71. Faria, I.E. and Drummond, B.J.: Orcadian changes in resting heart rate and body temperature, maximal oxygen consumption and perceived exertion. Ergonomics 25: 381–386 (1982).PubMedCrossRefGoogle Scholar
  72. Feicht, C.B.; Johnson, T.S.; Martin, B.J.; Sparkes, K.E. and Wagner, W.W.: Secondary amenorrhoea in athletes. Lancet 2: 1145–1146 (1978).PubMedCrossRefGoogle Scholar
  73. Ferrario, V.F.; Aghemo, P.; Pedrabissi, L.; Vizzotto, L.; Fornaroli, E.; Verga, M.; Giovanelli, F.; Calori, R. and Miani, A.: Ritmi circadiani in atleti militari. Medicina dello Sport 35: 227–239 (1982).Google Scholar
  74. Fichero, C. and Romana, S.: a Sull’influenza delle regole mes-truali sulla capacita di lavoro fisico in giovani atlete. b) Influenza dell’attivita ginnico — sportiva sulle tre fasi del ciclo mestruale in giovani atlete. Medicina dello Sport 5: 406–411 and 412–414 (1965).Google Scholar
  75. Finkelstein, J.W.; Roffwarg, H.P.; Boyar, R.M.; Kream, J. and Hellman, L.: Age related changes in the twenty-four hour spontaneous secretion of growth hormone. Journal of Clinical Endocrinology and Metabolism 35: 665–670 (1972).PubMedCrossRefGoogle Scholar
  76. Fiorica, V.; Higgins, E.A.; Lampietro, P.F.; Lategola, M.T. and Davis, A.W.: Physiological responses of men during sleep deprivation. Journal of Applied Physiology 24: 167–176 (1968).PubMedGoogle Scholar
  77. Flink, E.B. and Doe, R.P.: Effect of sudden time displacement by air travel on synchronization of adrenal function. Proceedings of the Society for Experimental Biology, New York 100: 498–501 (1959).Google Scholar
  78. Folkard, S.; Minors, D.S. and Waterhouse, J.M.: Is there more than one internal clock in man? Journal of Physiology 341: 50p (1983).Google Scholar
  79. Frisch, R.: Menarche and fatness: Re-examination of the critical body composition hypothesis. Science 200: 1506–1513 (1978).CrossRefGoogle Scholar
  80. Froberg, J.; Karlsson, C.C.; Levi, L. and Lidberg, L.: Orcadian variations in performance, psychological ratings, catecholamine excretion and diuresis during prolonged sleep deprivation. International Journal of Psychobiology 2: 23–36 (1972).Google Scholar
  81. Fulton, J.F. and Bailey, P.: Tumors in the region of the third ventricle: Their diagnosis and relation to pathological sleep. Journal of Nervous and Mental Diseases 69: 1–25, 145–164 and 261–277 (1929).CrossRefGoogle Scholar
  82. Garlick, M.A. and Bernauer, E.M.: Exercise during the menstrual cycle: Variations in physiological baselines. Research Quarterly 39: 533–542 (1968).PubMedGoogle Scholar
  83. Gaultier, C; Reinberg, A. and Girard, F.: Circadian rhythms in lung resistance and dynamic lung compliance of healthy children. Effect of two bronchodilators. Respiratory Physiology 31: 169–182 (1977).CrossRefGoogle Scholar
  84. Gerritzen, F.: The diurnal rhythm in water, chloride, sodium and potassium excretion during a rapid displacement from east to west and vice-versa. Aerospace Medicine 33: 697–701 (1962).PubMedGoogle Scholar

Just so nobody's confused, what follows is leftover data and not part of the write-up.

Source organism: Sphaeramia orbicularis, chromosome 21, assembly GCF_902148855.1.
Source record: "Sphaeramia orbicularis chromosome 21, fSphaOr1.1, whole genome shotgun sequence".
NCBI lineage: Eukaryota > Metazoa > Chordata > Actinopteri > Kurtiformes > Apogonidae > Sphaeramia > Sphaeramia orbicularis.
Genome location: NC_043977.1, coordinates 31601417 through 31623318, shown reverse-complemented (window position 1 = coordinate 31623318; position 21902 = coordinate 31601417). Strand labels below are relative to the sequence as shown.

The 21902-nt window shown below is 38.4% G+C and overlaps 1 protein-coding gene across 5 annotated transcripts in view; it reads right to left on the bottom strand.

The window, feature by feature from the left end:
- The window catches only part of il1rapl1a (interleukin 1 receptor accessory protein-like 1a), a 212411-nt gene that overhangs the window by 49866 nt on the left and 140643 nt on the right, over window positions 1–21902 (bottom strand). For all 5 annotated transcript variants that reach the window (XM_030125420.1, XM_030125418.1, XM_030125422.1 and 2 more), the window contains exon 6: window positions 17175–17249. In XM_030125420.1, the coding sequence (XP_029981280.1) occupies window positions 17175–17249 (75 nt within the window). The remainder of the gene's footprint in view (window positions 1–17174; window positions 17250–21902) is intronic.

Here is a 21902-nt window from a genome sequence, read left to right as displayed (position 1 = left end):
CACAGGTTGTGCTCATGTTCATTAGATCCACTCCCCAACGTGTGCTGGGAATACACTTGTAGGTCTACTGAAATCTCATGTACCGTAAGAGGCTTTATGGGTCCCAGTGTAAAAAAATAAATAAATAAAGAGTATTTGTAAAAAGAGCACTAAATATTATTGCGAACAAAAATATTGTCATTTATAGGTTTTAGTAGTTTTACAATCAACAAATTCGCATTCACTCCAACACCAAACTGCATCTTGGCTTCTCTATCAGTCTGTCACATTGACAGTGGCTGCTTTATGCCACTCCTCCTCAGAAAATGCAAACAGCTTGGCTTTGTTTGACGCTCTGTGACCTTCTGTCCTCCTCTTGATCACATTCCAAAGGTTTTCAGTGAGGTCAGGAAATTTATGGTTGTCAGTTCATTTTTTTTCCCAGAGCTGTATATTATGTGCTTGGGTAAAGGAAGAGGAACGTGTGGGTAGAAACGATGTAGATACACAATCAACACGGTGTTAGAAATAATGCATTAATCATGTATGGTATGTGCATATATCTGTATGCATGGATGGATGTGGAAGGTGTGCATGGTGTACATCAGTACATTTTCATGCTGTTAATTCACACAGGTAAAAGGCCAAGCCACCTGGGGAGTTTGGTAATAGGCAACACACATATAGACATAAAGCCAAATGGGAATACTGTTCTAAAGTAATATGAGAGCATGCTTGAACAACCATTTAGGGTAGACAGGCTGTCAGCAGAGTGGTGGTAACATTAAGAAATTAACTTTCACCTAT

85. Gertsch, P. and Rodriguez, M.: Disponibilita alia performance della donna nel corso del ciclo mestruale. Medicina dello Sport 33: 107–112 (1980).Google Scholar
  86. Gifford, S. and Murawshi, B.J.: Minimal sleep deprivation alone and in small groups: Effects of ego functioning and 24 hours body temperature and adrenocortical patterns; in Symposium on Medical Aspects of Stress in the Military Climate, pp. 157–185 (Walter Reed Army Institute of Research, Washington, DC 1964).Google Scholar
  87. Gillespie, R.D.: Sleep and the Treatment of its Disorders (William Wood, New York 1930).Google Scholar
  88. Glaser, E.M. and Shephard, R.J.: Simultaneous experimental acclimatisation to heat and cold in man. Journal of Physiology 169: 592–603 (1963).PubMedGoogle Scholar
  89. Goodman, J.M.: Cardiovascular adjustments to prolonged sleep deprivation at rest and during maximal exercise (Master of Science Thesis, Department of Community Health, University of Toronto 1983).Google Scholar
  90. Grad, B.; Rosenberg, G.M.; Liberman, H.; Trachtenberg, J. and Krai, V.A.: Diurnal variation of the serum Cortisol level of geriatric subjects. Journal of Gerontology 26: 351–357 (1971).PubMedGoogle Scholar
  91. Guberan, E.; Williams, M.K.; Walford, J. and Smith, M.M.: Circadian variations of FEV in shift workers. British Journal of Industrial Medicine 26: 121–125 (1969).PubMedGoogle Scholar
  92. Halberg, F.; Frank, G.; Harner, R.; Matheys, J.; Aaker, H.; Gravein, H. and Melby, J.: The adrenal cycle in men on different schedules of motor and mental activity. Experientia 17: 282–284 (1961).PubMedCrossRefGoogle Scholar
  93. Halberg, F.; Nelson, W.; Runge, W. and Schmitt, O.H.: Delay of circadian rhythm by phrase shift of lighting regimen is faster than advance. (Abstract). Federation Proceedings 26: 599 (1967).Google Scholar
  94. Halberg, F.; Vallbona, C.; Dietlein, L.F.; Rummell, J.A.; Berry, C.A.; Pitts, G.C. and Nunneley, S.A.: Human circadian rhythms during weightlessness in extra-terrestrial flight or bed rest with and without exercise. Space Life Science 2: 18–32 (1970).Google Scholar